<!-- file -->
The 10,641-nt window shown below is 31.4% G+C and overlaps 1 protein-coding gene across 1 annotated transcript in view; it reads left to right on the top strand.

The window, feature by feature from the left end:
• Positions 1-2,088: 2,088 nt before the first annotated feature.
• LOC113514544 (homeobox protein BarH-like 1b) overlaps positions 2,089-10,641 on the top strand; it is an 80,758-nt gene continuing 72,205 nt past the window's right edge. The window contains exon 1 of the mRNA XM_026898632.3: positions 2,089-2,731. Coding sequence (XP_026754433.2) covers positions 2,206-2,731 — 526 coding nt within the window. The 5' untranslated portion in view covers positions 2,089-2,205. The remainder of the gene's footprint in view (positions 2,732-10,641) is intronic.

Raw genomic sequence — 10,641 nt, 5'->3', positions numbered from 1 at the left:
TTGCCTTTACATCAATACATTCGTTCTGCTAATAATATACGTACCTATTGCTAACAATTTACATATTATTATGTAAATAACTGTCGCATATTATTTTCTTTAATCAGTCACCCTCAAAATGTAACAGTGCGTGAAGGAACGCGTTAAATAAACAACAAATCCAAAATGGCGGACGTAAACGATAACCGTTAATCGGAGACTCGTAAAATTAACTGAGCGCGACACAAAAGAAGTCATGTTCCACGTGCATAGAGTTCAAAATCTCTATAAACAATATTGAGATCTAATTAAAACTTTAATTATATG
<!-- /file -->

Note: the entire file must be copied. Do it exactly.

The 10,641-nt window shown below is 31.4% G+C and overlaps 1 protein-coding gene across 1 annotated transcript in view; it reads left to right on the top strand.

The window, feature by feature from the left end:
• Positions 1-2,088: 2,088 nt before the first annotated feature.
• LOC113514544 (homeobox protein BarH-like 1b) overlaps positions 2,089-10,641 on the top strand; it is an 80,758-nt gene continuing 72,205 nt past the window's right edge. The window contains exon 1 of the mRNA XM_026898632.3: positions 2,089-2,731. Coding sequence (XP_026754433.2) covers positions 2,206-2,731 — 526 coding nt within the window. The 5' untranslated portion in view covers positions 2,089-2,205. The remainder of the gene's footprint in view (positions 2,732-10,641) is intronic.

Raw genomic sequence — 10,641 nt, 5'->3', positions numbered from 1 at the left:
TTGCCTTTACATCAATACATTCGTTCTGCTAATAATATACGTACCTATTGCTAACAATTTACATATTATTATGTAAATAACTGTCGCATATTATTTTCTTTAATCAGTCACCCTCAAAATGTAACAGTGCGTGAAGGAACGCGTTAAATAAACAACAAATCCAAAATGGCGGACGTAAACGATAACCGTTAATCGGAGACTCGTAAAATTAACTGAGCGCGACACAAAAGAAGTCATGTTCCACGTGCATAGAGTTCAAAATCTCTATAAACAATATTGAGATCTAATTAAAACTTTAATTATATG